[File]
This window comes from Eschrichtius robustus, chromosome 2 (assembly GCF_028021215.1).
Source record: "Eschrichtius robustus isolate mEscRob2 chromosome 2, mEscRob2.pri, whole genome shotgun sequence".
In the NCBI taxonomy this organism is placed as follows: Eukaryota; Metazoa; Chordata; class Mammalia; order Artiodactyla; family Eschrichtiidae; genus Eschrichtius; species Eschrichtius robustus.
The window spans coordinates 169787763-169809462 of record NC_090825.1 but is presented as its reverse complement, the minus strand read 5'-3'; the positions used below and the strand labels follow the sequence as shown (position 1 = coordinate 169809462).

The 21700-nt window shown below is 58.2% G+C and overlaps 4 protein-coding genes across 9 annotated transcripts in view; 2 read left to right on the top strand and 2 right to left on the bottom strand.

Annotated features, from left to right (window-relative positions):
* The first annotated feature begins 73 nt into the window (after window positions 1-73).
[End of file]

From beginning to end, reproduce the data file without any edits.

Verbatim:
This window comes from Eschrichtius robustus, chromosome 2 (assembly GCF_028021215.1).
Source record: "Eschrichtius robustus isolate mEscRob2 chromosome 2, mEscRob2.pri, whole genome shotgun sequence".
In the NCBI taxonomy this organism is placed as follows: Eukaryota; Metazoa; Chordata; class Mammalia; order Artiodactyla; family Eschrichtiidae; genus Eschrichtius; species Eschrichtius robustus.
The window spans coordinates 169787763-169809462 of record NC_090825.1 but is presented as its reverse complement, the minus strand read 5'-3'; the positions used below and the strand labels follow the sequence as shown (position 1 = coordinate 169809462).

The 21700-nt window shown below is 58.2% G+C and overlaps 4 protein-coding genes across 9 annotated transcripts in view; 2 read left to right on the top strand and 2 right to left on the bottom strand.

Annotated features, from left to right (window-relative positions):
* The first annotated feature begins 73 nt into the window (after window positions 1-73).